When Values Collide

Note: this article is part of The Transatlantic Debate Blog series, which forms a conversation between Dr. Katrin Muff and Dr. Kathy Miller Perkins on business sustainability. Read the previous post here.

In looking back over the blogs Katrin and I wrote this year, I noted that “change” is a theme connecting most if not all of them. We discussed the urgent need for change, various levels of change, forces that propel change as well as those that hinder it. We examined the need to understand our own change-related assumptions. We offered suggestions for how to become change experts. And last month Katrin described an engagement with a client where she facilitated a change process. All along we have acknowledged that change is difficult. This month I will reflect on how recent change-related challenges have confronted me personally and what I have learned as a result.

When Katrin and I were together this past summer, we discussed how differences in strongly held values complicate a change process requiring commitment. Just as we aren’t willing to compromise our own values, neither are others whose values diverge from our own. I came away from our conversation with a firm belief that that this dilemma deserved significant attention. Soon thereafter, I was faced with the very quandary that we discussed. Currently I am still looking for a clear path towards a solution.

While only just barely surviving emotionally from the U.S. presidential election, I am struggling to find a way to respond to others who welcome a political change that I believe violates my deeply rooted values. To make matters worse, many who seem to be embracing these changes are my childhood friends and family members. My unanswered question is whether we can find a way to move forward together.

I must admit my first inclination has been to avoid any uncomfortable interactions with those whom I perceive to be on the “opposite side”. Of course, readers of this blog know that I have argued against this behavior repeatedly and in fact throughout my entire professional life. I am not unaware of the dangers in adopting avoidance as a long-term solution. However, while my emotions are still high, ducking these uncomfortable interactions may be healthy for the short term.

As I look to the longer term, I wonder if I will ever be able to bridge what feels like a yawning gap dividing me from many others. Of course I am all too aware of the advice that I have offered others in this same predicament over the years. I have consistently advocated acknowledging the legitimacy of varying worldviews. I have urged others to accept the fact that some core values are deeply embedded and are difficult, if not impossible to challenge. Therefore the best approach is to seek to understand and perhaps find some overarching common ground.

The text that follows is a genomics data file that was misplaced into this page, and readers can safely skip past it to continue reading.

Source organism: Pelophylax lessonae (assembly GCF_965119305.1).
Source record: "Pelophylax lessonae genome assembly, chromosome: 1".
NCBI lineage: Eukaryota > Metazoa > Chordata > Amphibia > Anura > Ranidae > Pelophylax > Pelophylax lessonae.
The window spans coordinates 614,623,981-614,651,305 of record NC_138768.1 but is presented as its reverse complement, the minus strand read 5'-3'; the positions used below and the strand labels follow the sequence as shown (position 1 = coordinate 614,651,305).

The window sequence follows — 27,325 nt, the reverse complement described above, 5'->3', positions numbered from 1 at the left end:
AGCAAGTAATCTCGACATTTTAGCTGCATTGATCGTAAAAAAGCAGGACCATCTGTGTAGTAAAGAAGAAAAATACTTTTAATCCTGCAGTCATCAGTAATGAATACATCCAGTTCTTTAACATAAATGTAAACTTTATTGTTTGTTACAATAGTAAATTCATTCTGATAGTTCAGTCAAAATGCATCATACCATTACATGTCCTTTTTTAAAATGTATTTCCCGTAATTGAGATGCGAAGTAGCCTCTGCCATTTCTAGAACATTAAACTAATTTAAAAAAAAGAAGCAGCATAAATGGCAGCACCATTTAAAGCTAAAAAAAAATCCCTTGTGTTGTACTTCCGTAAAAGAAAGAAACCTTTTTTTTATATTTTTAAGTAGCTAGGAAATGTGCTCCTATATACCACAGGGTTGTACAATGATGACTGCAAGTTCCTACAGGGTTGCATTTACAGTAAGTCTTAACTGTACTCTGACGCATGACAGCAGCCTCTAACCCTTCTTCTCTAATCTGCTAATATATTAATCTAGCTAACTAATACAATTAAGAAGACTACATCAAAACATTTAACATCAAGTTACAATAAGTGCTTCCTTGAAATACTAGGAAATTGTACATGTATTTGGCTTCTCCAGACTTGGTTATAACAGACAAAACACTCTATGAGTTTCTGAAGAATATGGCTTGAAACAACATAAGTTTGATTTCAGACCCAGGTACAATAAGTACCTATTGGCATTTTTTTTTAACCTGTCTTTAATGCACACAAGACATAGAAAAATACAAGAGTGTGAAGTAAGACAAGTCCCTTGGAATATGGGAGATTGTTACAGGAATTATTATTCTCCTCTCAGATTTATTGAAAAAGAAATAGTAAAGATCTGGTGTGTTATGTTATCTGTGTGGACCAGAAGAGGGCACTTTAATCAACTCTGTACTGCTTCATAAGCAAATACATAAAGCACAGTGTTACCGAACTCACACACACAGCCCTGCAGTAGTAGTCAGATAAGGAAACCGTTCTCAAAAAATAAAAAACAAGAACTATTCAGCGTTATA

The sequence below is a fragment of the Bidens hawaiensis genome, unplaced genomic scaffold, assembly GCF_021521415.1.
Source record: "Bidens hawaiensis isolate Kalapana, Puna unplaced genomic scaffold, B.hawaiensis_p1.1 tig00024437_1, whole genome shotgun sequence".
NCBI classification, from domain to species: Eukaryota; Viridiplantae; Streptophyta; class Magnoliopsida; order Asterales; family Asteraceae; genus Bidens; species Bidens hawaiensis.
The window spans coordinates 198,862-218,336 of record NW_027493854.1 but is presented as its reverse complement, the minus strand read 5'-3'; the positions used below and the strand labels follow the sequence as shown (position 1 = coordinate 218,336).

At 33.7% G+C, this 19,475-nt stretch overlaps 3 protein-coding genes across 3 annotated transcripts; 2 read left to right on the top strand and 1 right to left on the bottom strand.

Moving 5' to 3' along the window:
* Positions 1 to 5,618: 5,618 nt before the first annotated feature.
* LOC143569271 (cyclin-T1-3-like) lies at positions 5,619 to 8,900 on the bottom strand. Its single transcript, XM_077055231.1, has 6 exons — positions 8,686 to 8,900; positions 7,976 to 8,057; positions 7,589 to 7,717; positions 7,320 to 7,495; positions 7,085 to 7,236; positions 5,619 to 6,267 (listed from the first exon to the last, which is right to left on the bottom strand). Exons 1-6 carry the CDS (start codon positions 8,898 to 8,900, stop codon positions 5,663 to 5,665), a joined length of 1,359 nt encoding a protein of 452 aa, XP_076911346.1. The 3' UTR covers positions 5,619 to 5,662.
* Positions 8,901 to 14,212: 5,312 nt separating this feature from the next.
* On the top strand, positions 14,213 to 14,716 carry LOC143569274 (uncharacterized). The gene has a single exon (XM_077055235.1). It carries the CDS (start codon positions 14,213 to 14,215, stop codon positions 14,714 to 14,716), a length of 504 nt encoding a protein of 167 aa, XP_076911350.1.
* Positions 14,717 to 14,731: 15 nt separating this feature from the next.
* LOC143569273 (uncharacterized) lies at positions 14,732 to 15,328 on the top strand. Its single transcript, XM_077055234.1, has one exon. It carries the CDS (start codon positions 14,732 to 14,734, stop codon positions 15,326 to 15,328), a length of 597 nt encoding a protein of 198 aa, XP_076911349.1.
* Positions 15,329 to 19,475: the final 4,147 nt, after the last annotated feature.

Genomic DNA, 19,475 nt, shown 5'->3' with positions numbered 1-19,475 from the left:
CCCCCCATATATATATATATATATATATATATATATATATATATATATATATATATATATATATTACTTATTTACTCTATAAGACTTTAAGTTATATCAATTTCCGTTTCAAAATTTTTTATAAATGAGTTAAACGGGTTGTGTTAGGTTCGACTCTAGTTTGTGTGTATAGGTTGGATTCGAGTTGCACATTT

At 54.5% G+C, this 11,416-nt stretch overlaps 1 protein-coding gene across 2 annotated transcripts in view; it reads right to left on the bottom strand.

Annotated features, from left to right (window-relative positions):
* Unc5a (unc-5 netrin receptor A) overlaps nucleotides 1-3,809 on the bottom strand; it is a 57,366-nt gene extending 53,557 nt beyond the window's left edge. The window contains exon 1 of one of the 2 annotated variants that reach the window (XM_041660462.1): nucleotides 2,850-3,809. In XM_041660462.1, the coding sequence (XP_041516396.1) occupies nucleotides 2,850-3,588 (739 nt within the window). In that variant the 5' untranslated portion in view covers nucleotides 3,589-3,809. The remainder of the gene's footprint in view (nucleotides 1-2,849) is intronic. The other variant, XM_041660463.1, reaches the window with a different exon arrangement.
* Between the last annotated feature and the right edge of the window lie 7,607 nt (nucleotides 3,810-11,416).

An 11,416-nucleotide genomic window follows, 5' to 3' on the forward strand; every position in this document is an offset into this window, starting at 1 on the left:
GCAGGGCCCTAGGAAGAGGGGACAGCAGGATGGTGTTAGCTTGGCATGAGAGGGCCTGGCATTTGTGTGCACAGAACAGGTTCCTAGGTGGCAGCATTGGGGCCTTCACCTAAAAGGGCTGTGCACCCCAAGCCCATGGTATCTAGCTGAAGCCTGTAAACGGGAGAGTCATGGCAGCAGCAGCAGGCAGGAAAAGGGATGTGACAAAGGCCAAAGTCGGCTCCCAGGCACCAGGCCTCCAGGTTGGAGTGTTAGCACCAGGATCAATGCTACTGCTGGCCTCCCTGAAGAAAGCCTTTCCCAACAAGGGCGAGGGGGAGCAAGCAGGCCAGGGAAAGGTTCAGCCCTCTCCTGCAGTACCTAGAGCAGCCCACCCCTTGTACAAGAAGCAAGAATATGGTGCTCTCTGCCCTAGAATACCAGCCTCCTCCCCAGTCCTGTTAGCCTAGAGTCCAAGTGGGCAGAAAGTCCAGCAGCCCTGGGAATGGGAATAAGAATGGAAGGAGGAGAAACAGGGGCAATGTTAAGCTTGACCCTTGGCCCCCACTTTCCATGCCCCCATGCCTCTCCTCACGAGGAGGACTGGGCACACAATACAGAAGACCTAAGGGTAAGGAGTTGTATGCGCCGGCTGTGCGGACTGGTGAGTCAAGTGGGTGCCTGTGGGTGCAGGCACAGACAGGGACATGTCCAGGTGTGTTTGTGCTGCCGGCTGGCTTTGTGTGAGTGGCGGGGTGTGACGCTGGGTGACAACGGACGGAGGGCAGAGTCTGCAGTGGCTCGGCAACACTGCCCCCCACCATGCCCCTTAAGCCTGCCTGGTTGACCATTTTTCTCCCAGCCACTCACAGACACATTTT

Thus I have proposed that the best way forward is to engage with others in open and nonjudgmental conversation where each respects the other’s points of view. I do still stand by all of these suggestions for many if not most conflicts that rest on values differences.

However, at the same time I believe that some changes are worth resisting. It seems to me that occasionally we will be confronted with opinions and behaviors that are not worthy of respect even if they do represent the values of others with a different worldview. This is a conclusion that I draw reluctantly. I like to think that there are always avenues for finding common ground.

Nevertheless, I have concluded that sometimes we may face circumstances where respecting the values-driven opinions of others violates our own moral codes. Undoubtedly these situations are rare. And the trick is in recognizing them. Personally, this task is difficult for me. I, like most, am very good a rationalizing my own attitudes and behaviors. My avoidance of engaging with dissimilar others around the issues raised by the recent election could in fact be a rationalization. Or it could represent my being true to myself. I do believe that, at times, resistance is not only acceptable but also imperative. And, of course, I am aware that avoidance is not the same as resistance. Therefore to choose a path I must question my own motives and delve into actions that my convictions justify.

I am ending this blog with no firm conclusion concerning which path is the right one for addressing my current challenges. What I do know is that I must continue to ask these questions hoping that I will find an answer that I can embrace with conviction.

Dr. Kathy Miller Perkins is a social psychologist and is the CEO and owner of Miller Consultants, a firm specializing in organizational development, executive coaching and change management. Her work involves helping companies create and sustain organizational cultures that are conducive to executing sustainable strategies. She has worked with companies such as Toyota, IBM, Kindred Health, Brown-Forman, Lexmark, Anthem, Ashland Chemical, the U.S. Military and BC Hydro.

 

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